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23 May 2018

The world is getting fatter and fatter

27 years from now, almost a quarter of the global population will be obese.

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Researchers have found that, 27 years from now, almost a quarter of the global population will be obese, and warned of the mounting medical bill.

The big picture

If current trends continue, 22% of people in the world will be obese by 2045, up from 14% last year, according to research presented at the European Congress on Obesity in Vienna.

One in eight people, up from one in 11, will have type 2 diabetes – a form of the disease that generally hits in adulthood as a result of being overweight.

"These numbers underline the staggering challenge the world will face in the future in terms of numbers of people who are obese, or have type 2 diabetes, or both," said researcher Alan Moses of Danish healthcare company Novo Nordisk's research and development department.

"As well as the medical challenges these people will face, the costs to countries' health systems will be enormous," he added.

Second biggest killer in SA

In the United States, the researchers found obesity will increase from 39% of the population in 2017 to 55% in 2045, and diabetes from 14% to 18%.

In Britain, the proportion will swell from 32% to 48%, with the incidence of diabetes rising from 10.2% to 12.6%.

In South Africa, 28.3% of adults are obese and diabetes is ranked as the second biggest killer in the country, two spots ahead of HIV/Aids. South African women, across demographics, are more likely to be obese and overweight in comparison to South African men.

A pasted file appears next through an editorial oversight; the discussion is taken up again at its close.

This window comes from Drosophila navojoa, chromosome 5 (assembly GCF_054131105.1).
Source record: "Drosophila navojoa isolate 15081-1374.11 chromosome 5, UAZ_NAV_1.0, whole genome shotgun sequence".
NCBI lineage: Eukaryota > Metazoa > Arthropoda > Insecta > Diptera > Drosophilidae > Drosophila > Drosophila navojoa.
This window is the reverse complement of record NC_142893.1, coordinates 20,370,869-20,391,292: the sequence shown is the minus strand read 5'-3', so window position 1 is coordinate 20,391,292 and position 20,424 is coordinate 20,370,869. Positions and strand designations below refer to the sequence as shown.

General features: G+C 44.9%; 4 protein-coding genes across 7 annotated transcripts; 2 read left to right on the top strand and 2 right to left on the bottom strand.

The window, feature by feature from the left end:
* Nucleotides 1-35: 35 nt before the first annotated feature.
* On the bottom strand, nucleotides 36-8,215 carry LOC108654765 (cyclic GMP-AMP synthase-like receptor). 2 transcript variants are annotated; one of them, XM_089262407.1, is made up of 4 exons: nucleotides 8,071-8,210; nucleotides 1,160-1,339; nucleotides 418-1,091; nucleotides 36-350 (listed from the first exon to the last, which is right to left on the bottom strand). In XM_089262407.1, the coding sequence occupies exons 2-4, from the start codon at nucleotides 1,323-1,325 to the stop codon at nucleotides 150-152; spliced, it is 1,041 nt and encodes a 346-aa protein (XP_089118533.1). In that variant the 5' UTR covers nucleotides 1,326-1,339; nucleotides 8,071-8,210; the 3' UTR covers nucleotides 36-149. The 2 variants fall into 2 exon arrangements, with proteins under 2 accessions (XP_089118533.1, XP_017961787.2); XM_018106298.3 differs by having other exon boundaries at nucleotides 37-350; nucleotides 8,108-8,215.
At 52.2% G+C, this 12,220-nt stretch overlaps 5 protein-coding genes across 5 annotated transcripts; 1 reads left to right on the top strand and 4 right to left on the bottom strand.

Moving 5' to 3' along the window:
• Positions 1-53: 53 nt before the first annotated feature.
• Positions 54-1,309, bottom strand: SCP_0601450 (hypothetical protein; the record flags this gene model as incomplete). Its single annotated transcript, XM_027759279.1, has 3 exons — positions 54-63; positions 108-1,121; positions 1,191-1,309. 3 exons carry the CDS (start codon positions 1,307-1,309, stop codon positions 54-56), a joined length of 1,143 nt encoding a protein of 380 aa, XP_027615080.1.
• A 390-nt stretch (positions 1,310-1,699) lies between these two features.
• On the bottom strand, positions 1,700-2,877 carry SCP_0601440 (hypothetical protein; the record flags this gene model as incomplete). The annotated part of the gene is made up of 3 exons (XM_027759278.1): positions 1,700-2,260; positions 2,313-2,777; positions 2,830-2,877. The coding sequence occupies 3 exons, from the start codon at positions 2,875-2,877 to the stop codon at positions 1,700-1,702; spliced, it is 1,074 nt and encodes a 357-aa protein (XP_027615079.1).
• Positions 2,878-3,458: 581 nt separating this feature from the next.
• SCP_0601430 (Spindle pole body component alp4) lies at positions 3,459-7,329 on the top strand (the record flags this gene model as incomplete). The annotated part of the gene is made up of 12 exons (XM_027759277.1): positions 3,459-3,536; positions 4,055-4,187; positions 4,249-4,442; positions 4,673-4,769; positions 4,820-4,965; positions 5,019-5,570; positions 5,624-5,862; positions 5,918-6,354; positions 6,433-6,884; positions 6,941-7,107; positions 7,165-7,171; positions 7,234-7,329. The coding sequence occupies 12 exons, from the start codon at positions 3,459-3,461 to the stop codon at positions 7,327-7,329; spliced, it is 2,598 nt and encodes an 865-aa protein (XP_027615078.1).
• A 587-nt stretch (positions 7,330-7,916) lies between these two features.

Already, health systems are spending "huge sums just to treat diabetes", the researchers said in a statement.

Moses and a team analysed population data for all countries in the world, obtained from a World Health Organization database.

Aggressive action required

They divided the population of each country into age groups, and further into body mass index (BMI) categories, and looked at trends to make projections.

BMI is a ratio of height to weight used to divide people into low- to high-risk categories for developing heart disease, high blood pressure, type 2 diabetes and certain cancers.

A person with a BMI of 25 or more is considered overweight, and 30 or higher obese.

A healthy BMI ranges from 18.5 to 24.9.

The researchers said turning the tide on obesity would require "aggressive and coordinated action".

Ratio of obese adults doubled

"Each country is different based on unique genetic, social and environmental conditions which is why there is no 'one size fits all' approach that will work," Moses said.

"Individual countries must work on the best strategy for them."

The research results have not yet been published in a scientific journal but were peer reviewed for selection at the congress.

A global survey in 2016 said the ratio of obese adults had more than doubled in the 40 years since 1975.

Of about five billion adults alive in 2014, 641 million were obese, it found.

Image credit: iStock

 
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